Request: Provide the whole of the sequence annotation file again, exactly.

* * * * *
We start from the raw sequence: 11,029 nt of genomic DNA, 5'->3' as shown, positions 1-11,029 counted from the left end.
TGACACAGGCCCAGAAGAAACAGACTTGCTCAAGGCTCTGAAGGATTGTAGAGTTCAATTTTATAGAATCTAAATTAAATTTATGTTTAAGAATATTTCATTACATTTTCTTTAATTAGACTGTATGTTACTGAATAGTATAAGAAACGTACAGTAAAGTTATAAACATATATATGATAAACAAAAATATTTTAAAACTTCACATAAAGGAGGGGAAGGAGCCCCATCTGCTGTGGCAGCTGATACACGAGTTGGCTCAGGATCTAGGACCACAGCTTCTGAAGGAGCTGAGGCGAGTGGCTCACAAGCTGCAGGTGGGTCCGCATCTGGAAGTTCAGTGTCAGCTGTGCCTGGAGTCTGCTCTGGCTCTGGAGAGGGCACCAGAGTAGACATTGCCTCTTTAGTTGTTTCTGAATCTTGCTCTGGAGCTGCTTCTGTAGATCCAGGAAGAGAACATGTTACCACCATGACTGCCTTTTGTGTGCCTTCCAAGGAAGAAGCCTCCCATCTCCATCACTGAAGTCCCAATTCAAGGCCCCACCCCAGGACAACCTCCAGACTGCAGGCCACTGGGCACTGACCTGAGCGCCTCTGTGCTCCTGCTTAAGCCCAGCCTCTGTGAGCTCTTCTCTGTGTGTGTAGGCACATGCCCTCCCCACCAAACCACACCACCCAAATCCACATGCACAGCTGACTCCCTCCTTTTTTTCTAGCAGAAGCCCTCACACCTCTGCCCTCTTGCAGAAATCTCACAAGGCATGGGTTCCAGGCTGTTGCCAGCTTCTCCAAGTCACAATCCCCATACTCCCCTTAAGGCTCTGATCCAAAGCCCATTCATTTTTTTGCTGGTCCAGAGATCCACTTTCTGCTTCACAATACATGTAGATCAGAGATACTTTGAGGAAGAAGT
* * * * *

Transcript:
We start from the raw sequence: 11,029 nt of genomic DNA, 5'->3' as shown, positions 1-11,029 counted from the left end.
TGACACAGGCCCAGAAGAAACAGACTTGCTCAAGGCTCTGAAGGATTGTAGAGTTCAATTTTATAGAATCTAAATTAAATTTATGTTTAAGAATATTTCATTACATTTTCTTTAATTAGACTGTATGTTACTGAATAGTATAAGAAACGTACAGTAAAGTTATAAACATATATATGATAAACAAAAATATTTTAAAACTTCACATAAAGGAGGGGAAGGAGCCCCATCTGCTGTGGCAGCTGATACACGAGTTGGCTCAGGATCTAGGACCACAGCTTCTGAAGGAGCTGAGGCGAGTGGCTCACAAGCTGCAGGTGGGTCCGCATCTGGAAGTTCAGTGTCAGCTGTGCCTGGAGTCTGCTCTGGCTCTGGAGAGGGCACCAGAGTAGACATTGCCTCTTTAGTTGTTTCTGAATCTTGCTCTGGAGCTGCTTCTGTAGATCCAGGAAGAGAACATGTTACCACCATGACTGCCTTTTGTGTGCCTTCCAAGGAAGAAGCCTCCCATCTCCATCACTGAAGTCCCAATTCAAGGCCCCACCCCAGGACAACCTCCAGACTGCAGGCCACTGGGCACTGACCTGAGCGCCTCTGTGCTCCTGCTTAAGCCCAGCCTCTGTGAGCTCTTCTCTGTGTGTGTAGGCACATGCCCTCCCCACCAAACCACACCACCCAAATCCACATGCACAGCTGACTCCCTCCTTTTTTTCTAGCAGAAGCCCTCACACCTCTGCCCTCTTGCAGAAATCTCACAAGGCATGGGTTCCAGGCTGTTGCCAGCTTCTCCAAGTCACAATCCCCATACTCCCCTTAAGGCTCTGATCCAAAGCCCATTCATTTTTTTGCTGGTCCAGAGATCCACTTTCTGCTTCACAATACATGTAGATCAGAGATACTTTGAGGAAGAAGT